This is called "Disparate Impact".  Many experts believe that under fair housing laws, to be discriminatory the policy needs to purposely discriminate.  The rule on its face must discriminate, in the minds of these experts, before it can be found discriminatory under Fair Housing laws. I agree with that view.

But virtually every single court that has addressed the issue has decided that "Disparate Impact" is a correct test for fair housing discrimination.  But there is one court that has not considered the issue--the U.S. Supreme Court.  There have been two other cases that got up to the Supreme Court the last few years.  But the Obama administration Justice Department, sensing the Court would strike "Disparate Impact" down as a fair housing discrimination test has engineered settlements of those cases that made the issue moot meaning the Supreme Court did not decide it.

The Supreme Court is once again expected to decide this issue by next June. It just accepted review of a case from Texas raising this issue. Many believe it is unlikely this case will be settled since the State of Texas is one of the parties. The expectation is that Texas will do whatever is necessary to get the Supreme Court to rule on the issue.  Read more here.

2015 MHCA Manager Training.  MHCA has tentatively scheduled its manager training classes for 2015. I have posted this schedule on my MHCA page.

September 26, 2014

New MHCA Newsletter.  The September-October edition is now available.  You can see it here.

Congratulations.  Congratulations to Melissa for having the most popular panel at the June MHCA Conference. Read the survey results in the MHCA newsletter.  She beat her old man, among others.

Firm Website Maintenance.  Our firm website will be having some work done on it over the coming weeked and may not be available. This website of course is not affected.

Municipal Utility Games.  For some reason this has become an issue in the MHC industry here. Parks typically buy water from municipal water utilities and redistribute it through individual space meters to tenants, charging the single family residential rate.

Some municipalities exempt water sold through individual meters from rent tax but impose that tax on non metered utilities (sewer and trash). That's okay with me.

Some attempt to prohibit parks from selling individually metered water for more than they pay for it despite the state law allowing it. Around 1989 I was able to get an injunction against one municipality stopping it from doing this.  However another municipality that was not only a drinking water provider but an irrigation district as well, was able to get the courts to allow it to impose that restriction on parks getting water from it on special state constitutional grounds pertaining to irrigation districts.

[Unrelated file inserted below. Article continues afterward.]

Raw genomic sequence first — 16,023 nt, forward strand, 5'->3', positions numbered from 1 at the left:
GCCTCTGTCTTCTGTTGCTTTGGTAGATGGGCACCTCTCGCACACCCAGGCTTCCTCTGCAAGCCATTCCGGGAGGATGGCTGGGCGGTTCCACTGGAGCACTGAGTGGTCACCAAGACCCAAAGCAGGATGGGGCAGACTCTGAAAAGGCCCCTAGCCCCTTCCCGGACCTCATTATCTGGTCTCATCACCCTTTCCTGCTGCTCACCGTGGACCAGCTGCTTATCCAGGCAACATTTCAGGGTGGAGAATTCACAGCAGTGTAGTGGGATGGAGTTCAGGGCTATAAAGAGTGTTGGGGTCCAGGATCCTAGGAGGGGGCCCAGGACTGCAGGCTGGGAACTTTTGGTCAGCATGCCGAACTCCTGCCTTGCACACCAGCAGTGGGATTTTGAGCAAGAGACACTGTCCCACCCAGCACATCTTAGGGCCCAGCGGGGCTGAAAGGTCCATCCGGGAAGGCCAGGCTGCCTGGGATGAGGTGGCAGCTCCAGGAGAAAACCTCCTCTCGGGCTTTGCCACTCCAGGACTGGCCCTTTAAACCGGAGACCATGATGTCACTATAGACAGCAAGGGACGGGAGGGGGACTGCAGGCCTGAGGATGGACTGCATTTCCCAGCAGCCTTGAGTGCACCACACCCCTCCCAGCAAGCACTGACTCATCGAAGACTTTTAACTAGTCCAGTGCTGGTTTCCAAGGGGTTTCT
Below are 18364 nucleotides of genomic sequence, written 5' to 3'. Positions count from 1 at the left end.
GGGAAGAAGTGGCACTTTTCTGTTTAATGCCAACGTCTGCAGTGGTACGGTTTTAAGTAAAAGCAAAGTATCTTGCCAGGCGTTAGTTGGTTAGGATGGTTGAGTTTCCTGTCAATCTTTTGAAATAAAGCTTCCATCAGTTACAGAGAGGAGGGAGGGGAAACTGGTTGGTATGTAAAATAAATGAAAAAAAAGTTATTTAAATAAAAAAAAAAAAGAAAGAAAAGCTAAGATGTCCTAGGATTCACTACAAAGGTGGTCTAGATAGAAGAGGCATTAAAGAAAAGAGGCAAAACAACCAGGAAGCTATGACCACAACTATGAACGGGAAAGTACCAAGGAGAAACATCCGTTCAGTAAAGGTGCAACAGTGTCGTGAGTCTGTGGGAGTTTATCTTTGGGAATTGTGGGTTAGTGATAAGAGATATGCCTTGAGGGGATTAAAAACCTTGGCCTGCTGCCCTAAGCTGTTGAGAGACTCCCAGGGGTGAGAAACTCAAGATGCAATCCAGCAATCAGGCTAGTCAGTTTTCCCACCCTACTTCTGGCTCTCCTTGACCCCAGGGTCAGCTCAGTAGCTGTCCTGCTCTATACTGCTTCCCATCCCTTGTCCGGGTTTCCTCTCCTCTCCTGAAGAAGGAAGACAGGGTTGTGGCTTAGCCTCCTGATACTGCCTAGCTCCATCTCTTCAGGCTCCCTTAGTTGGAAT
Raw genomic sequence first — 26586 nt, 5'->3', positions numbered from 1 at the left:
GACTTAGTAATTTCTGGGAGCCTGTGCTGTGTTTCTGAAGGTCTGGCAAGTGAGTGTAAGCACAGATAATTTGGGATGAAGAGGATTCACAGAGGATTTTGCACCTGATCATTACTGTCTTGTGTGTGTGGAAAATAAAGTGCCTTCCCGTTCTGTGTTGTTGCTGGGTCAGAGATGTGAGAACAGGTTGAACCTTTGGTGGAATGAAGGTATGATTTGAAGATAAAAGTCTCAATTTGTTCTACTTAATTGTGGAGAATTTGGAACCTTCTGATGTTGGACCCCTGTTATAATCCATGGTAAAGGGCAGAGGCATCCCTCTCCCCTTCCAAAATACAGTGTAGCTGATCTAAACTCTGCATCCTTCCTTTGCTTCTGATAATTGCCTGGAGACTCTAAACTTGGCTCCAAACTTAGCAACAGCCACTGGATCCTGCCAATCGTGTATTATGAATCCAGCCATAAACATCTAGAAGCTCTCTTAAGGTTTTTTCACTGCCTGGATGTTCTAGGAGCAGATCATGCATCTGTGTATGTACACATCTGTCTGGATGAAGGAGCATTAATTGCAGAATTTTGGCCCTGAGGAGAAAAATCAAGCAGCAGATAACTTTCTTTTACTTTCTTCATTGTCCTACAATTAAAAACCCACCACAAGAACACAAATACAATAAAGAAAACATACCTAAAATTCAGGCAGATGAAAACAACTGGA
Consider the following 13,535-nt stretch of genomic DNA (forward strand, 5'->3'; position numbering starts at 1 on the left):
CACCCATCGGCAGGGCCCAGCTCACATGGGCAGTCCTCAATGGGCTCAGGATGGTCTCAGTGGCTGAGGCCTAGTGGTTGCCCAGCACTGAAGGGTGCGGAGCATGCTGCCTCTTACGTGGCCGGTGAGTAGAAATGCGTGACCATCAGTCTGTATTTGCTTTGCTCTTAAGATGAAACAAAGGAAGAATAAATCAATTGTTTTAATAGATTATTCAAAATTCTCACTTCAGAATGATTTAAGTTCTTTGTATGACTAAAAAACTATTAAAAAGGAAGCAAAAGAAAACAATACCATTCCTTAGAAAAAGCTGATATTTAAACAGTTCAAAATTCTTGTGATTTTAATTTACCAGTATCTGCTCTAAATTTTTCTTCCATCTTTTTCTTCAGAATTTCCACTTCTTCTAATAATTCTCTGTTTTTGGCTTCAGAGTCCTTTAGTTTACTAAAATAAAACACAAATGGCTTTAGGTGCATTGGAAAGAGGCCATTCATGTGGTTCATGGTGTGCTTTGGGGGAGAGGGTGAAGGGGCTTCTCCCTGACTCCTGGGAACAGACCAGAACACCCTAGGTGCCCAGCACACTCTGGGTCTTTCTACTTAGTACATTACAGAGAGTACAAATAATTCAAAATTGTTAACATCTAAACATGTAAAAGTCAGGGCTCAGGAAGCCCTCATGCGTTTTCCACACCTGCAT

So the results are mixed in challenging the ability of municipalities to restrict prices on water resales despite the provision in the MHPLTA specifically allowing it.

The newest trick is to try and impose a special charge on parks charging the single family rate for water purchased from the municipality equal to the difference between what they pay and what they receive for the water--effectively charging parks themselves the single family rate for their water when they charge a lower commercial rate to similar customers not reselling water.

I don't know if there will be court challenges to these practices, an attempt do deal with it legislatively, or anything else done at this point.

September 19, 2014

Special Newsletter Concerning Flooding in Parks.  We just published a special newsletter covering issues arising out of tenant flood claims resulting from last week's heavy rains.  Click on the image below to read it.


September 17, 2014

"Sinkholes".  Tenants in several parks have started trying to get landlords to take responsibility for repairing their homes due to water damage resulting from last week's heavy rains. I note that they have started calling them "sinkholes".  Apparently someone has put the word out that using this new word to describe an old problem will somehow trigger landlord liability.  Since in every contested case that has ruled on the issue, responsibility has been determined to be that of the tenant, a new approach from their point of view is probably called for.

But these are not sinkholes. Sinkholes are holes that occur in areas that have underlying soluble rock, which include limestone and salt bodies according to the Arizona Geological Survey. The groundwater travels through these rocks and slowly, bit by bit, molecule by molecule, it dissolves those rocks. They are not muddy areas under homes that get that way due to surface water drainage.

Even if they really were sinkholes, their occurrence would seem to be the result of inadequate compacting of the ground prior to installation of the home by the tenant contractors.

September 16, 2014

Flooding in Parks.  After heavy rains like in the Phoenix area last week and predicted again this week, a lot of tenants experience water getting under their homes.  This often causes the home to settle, the floors to swell, and everything from cabinets to doors to get out of alignment.  It can be very expensive to fix the underlying problem and the damage to the home.